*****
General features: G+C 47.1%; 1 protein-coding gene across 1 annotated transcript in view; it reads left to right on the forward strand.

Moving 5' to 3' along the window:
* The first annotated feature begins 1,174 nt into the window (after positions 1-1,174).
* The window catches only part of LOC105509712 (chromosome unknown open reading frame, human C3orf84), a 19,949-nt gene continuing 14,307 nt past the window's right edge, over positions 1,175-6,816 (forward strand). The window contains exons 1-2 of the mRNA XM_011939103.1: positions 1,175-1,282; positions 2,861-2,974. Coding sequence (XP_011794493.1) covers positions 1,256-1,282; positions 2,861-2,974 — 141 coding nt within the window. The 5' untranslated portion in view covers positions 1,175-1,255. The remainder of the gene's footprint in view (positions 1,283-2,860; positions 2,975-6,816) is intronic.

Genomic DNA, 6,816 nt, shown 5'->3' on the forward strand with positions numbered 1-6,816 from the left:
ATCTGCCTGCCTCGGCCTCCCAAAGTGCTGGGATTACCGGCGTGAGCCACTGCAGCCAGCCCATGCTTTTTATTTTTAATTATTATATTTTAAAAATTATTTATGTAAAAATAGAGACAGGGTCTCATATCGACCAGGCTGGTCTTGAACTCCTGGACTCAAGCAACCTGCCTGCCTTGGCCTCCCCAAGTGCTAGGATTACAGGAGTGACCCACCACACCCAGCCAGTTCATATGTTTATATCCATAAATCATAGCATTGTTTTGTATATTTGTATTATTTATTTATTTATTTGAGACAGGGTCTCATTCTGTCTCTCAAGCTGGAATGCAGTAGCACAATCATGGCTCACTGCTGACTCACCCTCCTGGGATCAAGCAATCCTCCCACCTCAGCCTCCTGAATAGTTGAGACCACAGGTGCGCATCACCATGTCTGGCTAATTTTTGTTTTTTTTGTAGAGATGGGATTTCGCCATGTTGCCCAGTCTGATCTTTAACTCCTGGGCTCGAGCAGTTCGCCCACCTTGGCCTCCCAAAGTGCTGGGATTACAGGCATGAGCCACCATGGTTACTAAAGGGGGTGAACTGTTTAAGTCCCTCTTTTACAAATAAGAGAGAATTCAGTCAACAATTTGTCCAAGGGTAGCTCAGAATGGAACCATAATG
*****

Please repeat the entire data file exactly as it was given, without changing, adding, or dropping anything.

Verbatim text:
General features: G+C 47.1%; 1 protein-coding gene across 1 annotated transcript in view; it reads left to right on the forward strand.

Moving 5' to 3' along the window:
* The first annotated feature begins 1,174 nt into the window (after positions 1-1,174).
* The window catches only part of LOC105509712 (chromosome unknown open reading frame, human C3orf84), a 19,949-nt gene continuing 14,307 nt past the window's right edge, over positions 1,175-6,816 (forward strand). The window contains exons 1-2 of the mRNA XM_011939103.1: positions 1,175-1,282; positions 2,861-2,974. Coding sequence (XP_011794493.1) covers positions 1,256-1,282; positions 2,861-2,974 — 141 coding nt within the window. The 5' untranslated portion in view covers positions 1,175-1,255. The remainder of the gene's footprint in view (positions 1,283-2,860; positions 2,975-6,816) is intronic.

Genomic DNA, 6,816 nt, shown 5'->3' on the forward strand with positions numbered 1-6,816 from the left:
ATCTGCCTGCCTCGGCCTCCCAAAGTGCTGGGATTACCGGCGTGAGCCACTGCAGCCAGCCCATGCTTTTTATTTTTAATTATTATATTTTAAAAATTATTTATGTAAAAATAGAGACAGGGTCTCATATCGACCAGGCTGGTCTTGAACTCCTGGACTCAAGCAACCTGCCTGCCTTGGCCTCCCCAAGTGCTAGGATTACAGGAGTGACCCACCACACCCAGCCAGTTCATATGTTTATATCCATAAATCATAGCATTGTTTTGTATATTTGTATTATTTATTTATTTATTTGAGACAGGGTCTCATTCTGTCTCTCAAGCTGGAATGCAGTAGCACAATCATGGCTCACTGCTGACTCACCCTCCTGGGATCAAGCAATCCTCCCACCTCAGCCTCCTGAATAGTTGAGACCACAGGTGCGCATCACCATGTCTGGCTAATTTTTGTTTTTTTTGTAGAGATGGGATTTCGCCATGTTGCCCAGTCTGATCTTTAACTCCTGGGCTCGAGCAGTTCGCCCACCTTGGCCTCCCAAAGTGCTGGGATTACAGGCATGAGCCACCATGGTTACTAAAGGGGGTGAACTGTTTAAGTCCCTCTTTTACAAATAAGAGAGAATTCAGTCAACAATTTGTCCAAGGGTAGCTCAGAATGGAACCATAATG